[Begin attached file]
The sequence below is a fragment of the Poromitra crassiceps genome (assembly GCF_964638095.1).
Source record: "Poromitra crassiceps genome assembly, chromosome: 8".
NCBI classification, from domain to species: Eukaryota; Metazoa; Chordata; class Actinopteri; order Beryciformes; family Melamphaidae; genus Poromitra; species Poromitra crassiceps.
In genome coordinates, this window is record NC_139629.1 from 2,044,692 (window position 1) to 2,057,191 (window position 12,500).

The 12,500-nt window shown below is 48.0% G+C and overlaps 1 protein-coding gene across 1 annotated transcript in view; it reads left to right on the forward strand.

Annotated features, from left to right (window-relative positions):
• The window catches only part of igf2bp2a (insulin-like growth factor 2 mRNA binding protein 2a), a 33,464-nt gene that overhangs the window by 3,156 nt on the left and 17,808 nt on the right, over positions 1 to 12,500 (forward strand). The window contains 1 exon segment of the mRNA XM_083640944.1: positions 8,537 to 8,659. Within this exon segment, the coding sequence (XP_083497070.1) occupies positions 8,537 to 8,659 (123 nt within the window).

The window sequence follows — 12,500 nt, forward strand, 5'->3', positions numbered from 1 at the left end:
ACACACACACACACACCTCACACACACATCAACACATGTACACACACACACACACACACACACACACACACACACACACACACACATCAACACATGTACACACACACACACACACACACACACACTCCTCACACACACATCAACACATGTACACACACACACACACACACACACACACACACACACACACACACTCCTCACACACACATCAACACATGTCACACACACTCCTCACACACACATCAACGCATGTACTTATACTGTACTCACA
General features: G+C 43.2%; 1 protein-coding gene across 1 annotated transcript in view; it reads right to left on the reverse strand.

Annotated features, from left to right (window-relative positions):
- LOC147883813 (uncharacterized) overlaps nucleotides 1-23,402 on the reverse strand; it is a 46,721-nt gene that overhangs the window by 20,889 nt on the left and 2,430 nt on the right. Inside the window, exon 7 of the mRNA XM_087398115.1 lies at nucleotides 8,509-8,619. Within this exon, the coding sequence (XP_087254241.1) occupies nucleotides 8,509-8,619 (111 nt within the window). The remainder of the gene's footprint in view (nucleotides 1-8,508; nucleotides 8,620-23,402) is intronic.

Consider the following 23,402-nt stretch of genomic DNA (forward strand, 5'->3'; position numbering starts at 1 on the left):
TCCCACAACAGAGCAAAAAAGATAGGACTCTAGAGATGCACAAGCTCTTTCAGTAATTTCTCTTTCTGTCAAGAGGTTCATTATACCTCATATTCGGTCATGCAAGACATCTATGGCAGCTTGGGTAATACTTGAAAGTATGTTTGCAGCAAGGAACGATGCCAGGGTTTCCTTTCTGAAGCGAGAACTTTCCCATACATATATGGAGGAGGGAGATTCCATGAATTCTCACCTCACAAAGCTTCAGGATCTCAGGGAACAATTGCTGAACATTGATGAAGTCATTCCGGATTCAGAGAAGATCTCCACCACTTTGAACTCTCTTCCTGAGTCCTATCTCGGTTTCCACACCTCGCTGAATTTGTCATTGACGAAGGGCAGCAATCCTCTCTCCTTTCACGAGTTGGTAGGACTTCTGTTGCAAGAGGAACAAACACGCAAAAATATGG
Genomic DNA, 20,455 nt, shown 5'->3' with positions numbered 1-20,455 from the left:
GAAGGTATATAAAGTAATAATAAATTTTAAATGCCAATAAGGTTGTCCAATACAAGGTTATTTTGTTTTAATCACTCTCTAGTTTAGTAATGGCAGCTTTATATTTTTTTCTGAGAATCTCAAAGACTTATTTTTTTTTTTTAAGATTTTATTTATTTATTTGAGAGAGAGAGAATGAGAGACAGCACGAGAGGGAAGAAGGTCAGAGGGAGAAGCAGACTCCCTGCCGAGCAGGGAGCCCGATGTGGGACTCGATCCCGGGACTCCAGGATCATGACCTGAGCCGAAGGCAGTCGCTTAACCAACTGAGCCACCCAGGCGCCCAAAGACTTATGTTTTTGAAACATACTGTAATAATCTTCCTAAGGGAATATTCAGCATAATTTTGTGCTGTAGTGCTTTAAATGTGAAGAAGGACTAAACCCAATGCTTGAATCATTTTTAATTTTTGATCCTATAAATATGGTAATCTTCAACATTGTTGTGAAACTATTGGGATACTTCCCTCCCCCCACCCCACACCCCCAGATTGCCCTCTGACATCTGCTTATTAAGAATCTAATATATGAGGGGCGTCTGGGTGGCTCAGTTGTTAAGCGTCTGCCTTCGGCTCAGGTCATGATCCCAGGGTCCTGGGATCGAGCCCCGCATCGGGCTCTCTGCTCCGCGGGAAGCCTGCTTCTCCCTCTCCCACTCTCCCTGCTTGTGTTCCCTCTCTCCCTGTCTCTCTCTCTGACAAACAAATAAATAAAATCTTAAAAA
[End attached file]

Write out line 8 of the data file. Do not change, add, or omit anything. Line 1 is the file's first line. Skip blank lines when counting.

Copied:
The window sequence follows — 12,500 nt, forward strand, 5'->3', positions numbered from 1 at the left end: